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Tip 5. Relevant Preaching (Shutting The Back Door in Your Church, Blog Series)

In this blog series, I’ve identified 9 tips to help keep people from leaving your church (i.e., shutting the back door). I believe all 9 are important. In this post, I’ll address tip number five:

TIP 5. Relevant preaching.

Preaching is part art, part science.

Every preacher has a style (the art) and an approach (the science). Discovering your style takes time – especially if you listen to specific preachers consistently. It becomes easier to mimic the cadence and style of your favorite communicator than to discover and own your style. Maybe we should address this at some point.

But approach is different. Approach is science. Approach is that intentional side of preaching where you pre-determine what you hope to accomplish in and through your sermon. Often, your approach determines your outcome. In fact, the results you see today are a direct result of your approach.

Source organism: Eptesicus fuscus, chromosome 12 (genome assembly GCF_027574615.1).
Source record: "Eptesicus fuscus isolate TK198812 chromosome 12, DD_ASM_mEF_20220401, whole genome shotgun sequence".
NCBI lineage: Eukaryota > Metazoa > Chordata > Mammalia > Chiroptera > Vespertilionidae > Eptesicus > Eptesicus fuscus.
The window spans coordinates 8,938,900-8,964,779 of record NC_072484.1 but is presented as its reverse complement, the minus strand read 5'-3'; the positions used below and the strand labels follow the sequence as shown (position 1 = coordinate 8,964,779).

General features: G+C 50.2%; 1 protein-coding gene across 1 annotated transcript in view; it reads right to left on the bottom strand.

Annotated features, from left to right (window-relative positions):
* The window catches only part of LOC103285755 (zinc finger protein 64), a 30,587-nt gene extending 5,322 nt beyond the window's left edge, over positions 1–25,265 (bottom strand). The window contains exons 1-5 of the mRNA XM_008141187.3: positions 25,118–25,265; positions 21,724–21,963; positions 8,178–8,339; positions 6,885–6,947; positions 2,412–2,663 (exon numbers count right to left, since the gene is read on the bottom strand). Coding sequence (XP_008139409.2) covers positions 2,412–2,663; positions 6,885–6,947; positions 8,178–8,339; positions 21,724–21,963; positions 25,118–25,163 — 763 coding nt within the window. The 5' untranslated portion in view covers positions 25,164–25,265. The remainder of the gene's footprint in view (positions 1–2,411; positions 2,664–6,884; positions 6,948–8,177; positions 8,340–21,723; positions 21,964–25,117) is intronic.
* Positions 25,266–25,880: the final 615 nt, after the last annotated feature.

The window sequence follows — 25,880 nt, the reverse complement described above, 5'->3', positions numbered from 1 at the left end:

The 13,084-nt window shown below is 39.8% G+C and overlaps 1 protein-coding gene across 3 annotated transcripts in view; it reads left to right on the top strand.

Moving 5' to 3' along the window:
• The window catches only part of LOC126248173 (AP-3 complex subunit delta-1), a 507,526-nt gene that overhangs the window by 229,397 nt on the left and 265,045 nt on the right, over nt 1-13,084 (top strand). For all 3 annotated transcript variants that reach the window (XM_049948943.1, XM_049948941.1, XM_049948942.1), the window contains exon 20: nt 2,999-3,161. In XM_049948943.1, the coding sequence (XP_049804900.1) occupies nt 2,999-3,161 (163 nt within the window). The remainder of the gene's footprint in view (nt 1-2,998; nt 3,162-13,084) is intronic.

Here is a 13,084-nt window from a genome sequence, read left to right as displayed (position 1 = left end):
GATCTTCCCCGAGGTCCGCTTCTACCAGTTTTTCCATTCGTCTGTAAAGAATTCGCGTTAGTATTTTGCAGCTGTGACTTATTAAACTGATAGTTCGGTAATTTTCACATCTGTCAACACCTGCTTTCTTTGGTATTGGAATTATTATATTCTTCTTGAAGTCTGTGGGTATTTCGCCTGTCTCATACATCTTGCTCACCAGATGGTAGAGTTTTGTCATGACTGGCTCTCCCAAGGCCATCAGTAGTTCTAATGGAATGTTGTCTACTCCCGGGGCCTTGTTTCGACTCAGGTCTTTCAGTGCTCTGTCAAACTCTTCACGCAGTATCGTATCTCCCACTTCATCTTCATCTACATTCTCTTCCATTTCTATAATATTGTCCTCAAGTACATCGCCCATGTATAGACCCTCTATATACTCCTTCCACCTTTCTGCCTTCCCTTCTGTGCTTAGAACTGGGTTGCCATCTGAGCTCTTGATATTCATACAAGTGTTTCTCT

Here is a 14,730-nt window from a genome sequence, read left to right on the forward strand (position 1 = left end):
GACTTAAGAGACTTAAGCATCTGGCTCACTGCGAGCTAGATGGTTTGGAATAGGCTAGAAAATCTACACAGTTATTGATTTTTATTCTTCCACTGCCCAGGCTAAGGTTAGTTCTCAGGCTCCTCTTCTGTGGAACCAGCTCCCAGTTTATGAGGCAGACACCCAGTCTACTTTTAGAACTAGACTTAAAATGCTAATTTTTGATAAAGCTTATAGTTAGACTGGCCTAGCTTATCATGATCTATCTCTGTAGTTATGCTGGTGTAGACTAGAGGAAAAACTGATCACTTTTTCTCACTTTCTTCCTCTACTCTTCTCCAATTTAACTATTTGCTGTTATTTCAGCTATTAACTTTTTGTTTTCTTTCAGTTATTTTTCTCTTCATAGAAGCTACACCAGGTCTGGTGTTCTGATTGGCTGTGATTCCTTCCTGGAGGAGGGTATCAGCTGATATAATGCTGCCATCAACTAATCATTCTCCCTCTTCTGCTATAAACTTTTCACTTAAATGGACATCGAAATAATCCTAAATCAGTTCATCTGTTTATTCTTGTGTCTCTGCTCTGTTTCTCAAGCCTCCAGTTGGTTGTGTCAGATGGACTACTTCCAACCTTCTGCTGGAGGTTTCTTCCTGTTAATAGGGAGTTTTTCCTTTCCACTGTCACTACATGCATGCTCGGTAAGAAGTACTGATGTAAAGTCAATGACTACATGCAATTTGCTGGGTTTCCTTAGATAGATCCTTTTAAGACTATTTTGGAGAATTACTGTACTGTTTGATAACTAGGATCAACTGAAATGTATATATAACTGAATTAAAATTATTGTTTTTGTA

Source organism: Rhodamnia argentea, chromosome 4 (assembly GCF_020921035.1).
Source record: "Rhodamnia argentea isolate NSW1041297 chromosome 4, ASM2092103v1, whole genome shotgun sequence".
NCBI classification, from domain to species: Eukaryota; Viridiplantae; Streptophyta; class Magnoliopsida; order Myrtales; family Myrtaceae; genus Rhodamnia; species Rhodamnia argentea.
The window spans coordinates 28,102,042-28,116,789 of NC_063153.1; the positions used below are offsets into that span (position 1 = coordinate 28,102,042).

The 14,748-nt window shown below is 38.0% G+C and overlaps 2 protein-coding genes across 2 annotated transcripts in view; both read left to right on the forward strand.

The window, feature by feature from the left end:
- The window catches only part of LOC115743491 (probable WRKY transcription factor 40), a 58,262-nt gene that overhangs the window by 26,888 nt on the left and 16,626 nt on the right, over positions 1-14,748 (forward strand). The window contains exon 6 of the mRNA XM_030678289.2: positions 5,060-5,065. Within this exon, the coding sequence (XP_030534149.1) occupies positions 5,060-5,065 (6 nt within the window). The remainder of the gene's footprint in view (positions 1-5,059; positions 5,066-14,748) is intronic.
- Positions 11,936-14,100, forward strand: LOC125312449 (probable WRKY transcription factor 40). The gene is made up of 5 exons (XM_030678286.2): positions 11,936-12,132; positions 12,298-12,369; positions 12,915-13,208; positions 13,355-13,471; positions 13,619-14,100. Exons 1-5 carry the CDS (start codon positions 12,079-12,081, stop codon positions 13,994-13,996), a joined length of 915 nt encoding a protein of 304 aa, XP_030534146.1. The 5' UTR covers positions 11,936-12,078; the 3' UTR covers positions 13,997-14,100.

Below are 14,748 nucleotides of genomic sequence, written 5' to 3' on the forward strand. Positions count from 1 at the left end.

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Tip 4. Consistent (not boring) Experiences (Shutting The Back Door in Your Church, Blog Series)

In this blog series, I identified 9 tips to help keep people from leaving your church (i.e., shutting the back door). I believe all 9 are important. In this post, I’ll address tip number four:

TIP 4. Create a consistent, but not boring, experience.

In general, people resist change. We like knowing what to expect. We enjoy consistency. But only when it’s excellent, of course.